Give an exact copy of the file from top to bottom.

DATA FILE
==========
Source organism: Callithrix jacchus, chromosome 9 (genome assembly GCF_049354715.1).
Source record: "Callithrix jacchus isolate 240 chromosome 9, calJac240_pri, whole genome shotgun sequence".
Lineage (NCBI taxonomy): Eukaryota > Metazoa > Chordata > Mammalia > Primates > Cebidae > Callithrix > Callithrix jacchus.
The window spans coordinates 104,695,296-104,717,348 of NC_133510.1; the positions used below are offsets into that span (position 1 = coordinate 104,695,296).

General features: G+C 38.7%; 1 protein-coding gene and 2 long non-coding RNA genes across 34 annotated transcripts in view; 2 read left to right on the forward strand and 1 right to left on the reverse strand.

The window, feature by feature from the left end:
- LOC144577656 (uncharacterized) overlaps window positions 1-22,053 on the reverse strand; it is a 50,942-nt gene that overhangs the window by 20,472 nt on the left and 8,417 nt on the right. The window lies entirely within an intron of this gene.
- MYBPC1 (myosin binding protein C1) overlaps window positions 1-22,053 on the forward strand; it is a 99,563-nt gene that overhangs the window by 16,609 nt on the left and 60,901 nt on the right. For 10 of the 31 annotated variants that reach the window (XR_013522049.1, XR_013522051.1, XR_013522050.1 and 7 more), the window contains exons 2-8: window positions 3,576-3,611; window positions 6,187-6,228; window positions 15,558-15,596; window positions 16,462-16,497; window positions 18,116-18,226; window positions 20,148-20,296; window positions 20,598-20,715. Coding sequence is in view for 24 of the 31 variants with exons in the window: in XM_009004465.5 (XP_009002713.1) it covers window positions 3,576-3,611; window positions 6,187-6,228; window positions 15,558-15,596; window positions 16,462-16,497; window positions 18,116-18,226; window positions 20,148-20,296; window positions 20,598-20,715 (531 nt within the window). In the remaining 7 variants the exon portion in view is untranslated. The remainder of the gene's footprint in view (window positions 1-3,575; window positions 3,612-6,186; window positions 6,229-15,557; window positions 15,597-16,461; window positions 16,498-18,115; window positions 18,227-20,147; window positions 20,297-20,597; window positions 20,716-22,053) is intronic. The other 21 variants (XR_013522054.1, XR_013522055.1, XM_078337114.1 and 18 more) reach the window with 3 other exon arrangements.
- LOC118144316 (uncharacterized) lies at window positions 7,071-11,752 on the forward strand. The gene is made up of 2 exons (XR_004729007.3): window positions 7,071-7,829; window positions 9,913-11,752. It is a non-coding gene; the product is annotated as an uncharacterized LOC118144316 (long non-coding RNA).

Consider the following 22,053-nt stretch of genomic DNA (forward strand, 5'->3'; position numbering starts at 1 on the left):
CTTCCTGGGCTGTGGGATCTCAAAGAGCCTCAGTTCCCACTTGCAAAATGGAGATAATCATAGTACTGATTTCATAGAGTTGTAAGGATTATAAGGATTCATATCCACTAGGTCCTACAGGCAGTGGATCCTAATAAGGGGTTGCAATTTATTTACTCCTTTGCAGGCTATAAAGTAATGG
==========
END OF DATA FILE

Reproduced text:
Source organism: Callithrix jacchus, chromosome 9 (genome assembly GCF_049354715.1).
Source record: "Callithrix jacchus isolate 240 chromosome 9, calJac240_pri, whole genome shotgun sequence".
Lineage (NCBI taxonomy): Eukaryota > Metazoa > Chordata > Mammalia > Primates > Cebidae > Callithrix > Callithrix jacchus.
The window spans coordinates 104,695,296-104,717,348 of NC_133510.1; the positions used below are offsets into that span (position 1 = coordinate 104,695,296).

General features: G+C 38.7%; 1 protein-coding gene and 2 long non-coding RNA genes across 34 annotated transcripts in view; 2 read left to right on the forward strand and 1 right to left on the reverse strand.

The window, feature by feature from the left end:
- LOC144577656 (uncharacterized) overlaps window positions 1-22,053 on the reverse strand; it is a 50,942-nt gene that overhangs the window by 20,472 nt on the left and 8,417 nt on the right. The window lies entirely within an intron of this gene.
- MYBPC1 (myosin binding protein C1) overlaps window positions 1-22,053 on the forward strand; it is a 99,563-nt gene that overhangs the window by 16,609 nt on the left and 60,901 nt on the right. For 10 of the 31 annotated variants that reach the window (XR_013522049.1, XR_013522051.1, XR_013522050.1 and 7 more), the window contains exons 2-8: window positions 3,576-3,611; window positions 6,187-6,228; window positions 15,558-15,596; window positions 16,462-16,497; window positions 18,116-18,226; window positions 20,148-20,296; window positions 20,598-20,715. Coding sequence is in view for 24 of the 31 variants with exons in the window: in XM_009004465.5 (XP_009002713.1) it covers window positions 3,576-3,611; window positions 6,187-6,228; window positions 15,558-15,596; window positions 16,462-16,497; window positions 18,116-18,226; window positions 20,148-20,296; window positions 20,598-20,715 (531 nt within the window). In the remaining 7 variants the exon portion in view is untranslated. The remainder of the gene's footprint in view (window positions 1-3,575; window positions 3,612-6,186; window positions 6,229-15,557; window positions 15,597-16,461; window positions 16,498-18,115; window positions 18,227-20,147; window positions 20,297-20,597; window positions 20,716-22,053) is intronic. The other 21 variants (XR_013522054.1, XR_013522055.1, XM_078337114.1 and 18 more) reach the window with 3 other exon arrangements.
- LOC118144316 (uncharacterized) lies at window positions 7,071-11,752 on the forward strand. The gene is made up of 2 exons (XR_004729007.3): window positions 7,071-7,829; window positions 9,913-11,752. It is a non-coding gene; the product is annotated as an uncharacterized LOC118144316 (long non-coding RNA).

Consider the following 22,053-nt stretch of genomic DNA (forward strand, 5'->3'; position numbering starts at 1 on the left):
CTTCCTGGGCTGTGGGATCTCAAAGAGCCTCAGTTCCCACTTGCAAAATGGAGATAATCATAGTACTGATTTCATAGAGTTGTAAGGATTATAAGGATTCATATCCACTAGGTCCTACAGGCAGTGGATCCTAATAAGGGGTTGCAATTTATTTACTCCTTTGCAGGCTATAAAGTAATGG